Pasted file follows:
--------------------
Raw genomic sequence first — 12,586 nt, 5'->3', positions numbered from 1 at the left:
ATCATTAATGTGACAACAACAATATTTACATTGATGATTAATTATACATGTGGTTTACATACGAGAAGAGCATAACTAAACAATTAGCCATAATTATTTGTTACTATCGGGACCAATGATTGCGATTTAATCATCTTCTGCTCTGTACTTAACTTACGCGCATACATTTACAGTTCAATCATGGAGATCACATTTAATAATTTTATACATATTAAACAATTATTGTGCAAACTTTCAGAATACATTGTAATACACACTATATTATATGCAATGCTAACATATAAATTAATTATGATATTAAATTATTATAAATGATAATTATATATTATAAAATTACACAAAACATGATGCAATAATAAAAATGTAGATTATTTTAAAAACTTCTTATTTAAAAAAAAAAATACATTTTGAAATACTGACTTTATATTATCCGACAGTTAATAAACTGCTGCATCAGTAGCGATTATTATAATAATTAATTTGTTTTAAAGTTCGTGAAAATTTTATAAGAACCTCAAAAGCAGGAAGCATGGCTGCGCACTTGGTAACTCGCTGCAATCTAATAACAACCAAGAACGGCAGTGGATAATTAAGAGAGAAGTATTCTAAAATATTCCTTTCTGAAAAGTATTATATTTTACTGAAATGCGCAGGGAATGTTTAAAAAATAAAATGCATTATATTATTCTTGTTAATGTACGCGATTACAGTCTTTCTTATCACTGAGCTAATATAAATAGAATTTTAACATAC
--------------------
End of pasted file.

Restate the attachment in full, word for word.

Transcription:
Raw genomic sequence first — 12,586 nt, 5'->3', positions numbered from 1 at the left:
ATCATTAATGTGACAACAACAATATTTACATTGATGATTAATTATACATGTGGTTTACATACGAGAAGAGCATAACTAAACAATTAGCCATAATTATTTGTTACTATCGGGACCAATGATTGCGATTTAATCATCTTCTGCTCTGTACTTAACTTACGCGCATACATTTACAGTTCAATCATGGAGATCACATTTAATAATTTTATACATATTAAACAATTATTGTGCAAACTTTCAGAATACATTGTAATACACACTATATTATATGCAATGCTAACATATAAATTAATTATGATATTAAATTATTATAAATGATAATTATATATTATAAAATTACACAAAACATGATGCAATAATAAAAATGTAGATTATTTTAAAAACTTCTTATTTAAAAAAAAAAATACATTTTGAAATACTGACTTTATATTATCCGACAGTTAATAAACTGCTGCATCAGTAGCGATTATTATAATAATTAATTTGTTTTAAAGTTCGTGAAAATTTTATAAGAACCTCAAAAGCAGGAAGCATGGCTGCGCACTTGGTAACTCGCTGCAATCTAATAACAACCAAGAACGGCAGTGGATAATTAAGAGAGAAGTATTCTAAAATATTCCTTTCTGAAAAGTATTATATTTTACTGAAATGCGCAGGGAATGTTTAAAAAATAAAATGCATTATATTATTCTTGTTAATGTACGCGATTACAGTCTTTCTTATCACTGAGCTAATATAAATAGAATTTTAACATAC